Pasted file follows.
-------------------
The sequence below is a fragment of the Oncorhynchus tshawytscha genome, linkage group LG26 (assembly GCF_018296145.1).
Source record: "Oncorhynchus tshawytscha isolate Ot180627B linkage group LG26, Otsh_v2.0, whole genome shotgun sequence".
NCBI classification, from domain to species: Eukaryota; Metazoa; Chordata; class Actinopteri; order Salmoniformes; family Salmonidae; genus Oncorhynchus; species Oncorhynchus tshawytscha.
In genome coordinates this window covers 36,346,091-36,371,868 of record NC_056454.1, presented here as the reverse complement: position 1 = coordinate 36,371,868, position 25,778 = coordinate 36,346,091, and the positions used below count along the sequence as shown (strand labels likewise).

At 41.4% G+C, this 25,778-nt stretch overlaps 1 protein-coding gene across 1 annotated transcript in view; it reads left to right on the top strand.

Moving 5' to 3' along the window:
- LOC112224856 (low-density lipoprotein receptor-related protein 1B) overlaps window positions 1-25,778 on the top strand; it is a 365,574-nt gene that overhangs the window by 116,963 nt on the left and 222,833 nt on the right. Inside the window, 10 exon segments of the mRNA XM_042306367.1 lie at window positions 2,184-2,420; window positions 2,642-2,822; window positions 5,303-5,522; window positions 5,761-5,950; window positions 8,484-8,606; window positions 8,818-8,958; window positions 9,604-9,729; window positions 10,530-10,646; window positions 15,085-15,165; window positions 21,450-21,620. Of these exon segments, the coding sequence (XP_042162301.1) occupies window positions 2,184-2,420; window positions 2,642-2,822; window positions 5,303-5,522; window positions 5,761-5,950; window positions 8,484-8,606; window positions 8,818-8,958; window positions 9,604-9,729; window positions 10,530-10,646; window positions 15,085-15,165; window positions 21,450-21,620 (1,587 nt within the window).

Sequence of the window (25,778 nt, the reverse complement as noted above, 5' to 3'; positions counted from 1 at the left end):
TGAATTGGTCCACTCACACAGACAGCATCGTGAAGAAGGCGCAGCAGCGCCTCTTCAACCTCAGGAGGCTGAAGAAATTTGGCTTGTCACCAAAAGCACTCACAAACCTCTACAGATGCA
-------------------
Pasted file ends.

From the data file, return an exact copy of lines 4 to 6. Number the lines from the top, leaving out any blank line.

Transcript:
In genome coordinates this window covers 36,346,091-36,371,868 of record NC_056454.1, presented here as the reverse complement: position 1 = coordinate 36,371,868, position 25,778 = coordinate 36,346,091, and the positions used below count along the sequence as shown (strand labels likewise).

At 41.4% G+C, this 25,778-nt stretch overlaps 1 protein-coding gene across 1 annotated transcript in view; it reads left to right on the top strand.

Moving 5' to 3' along the window: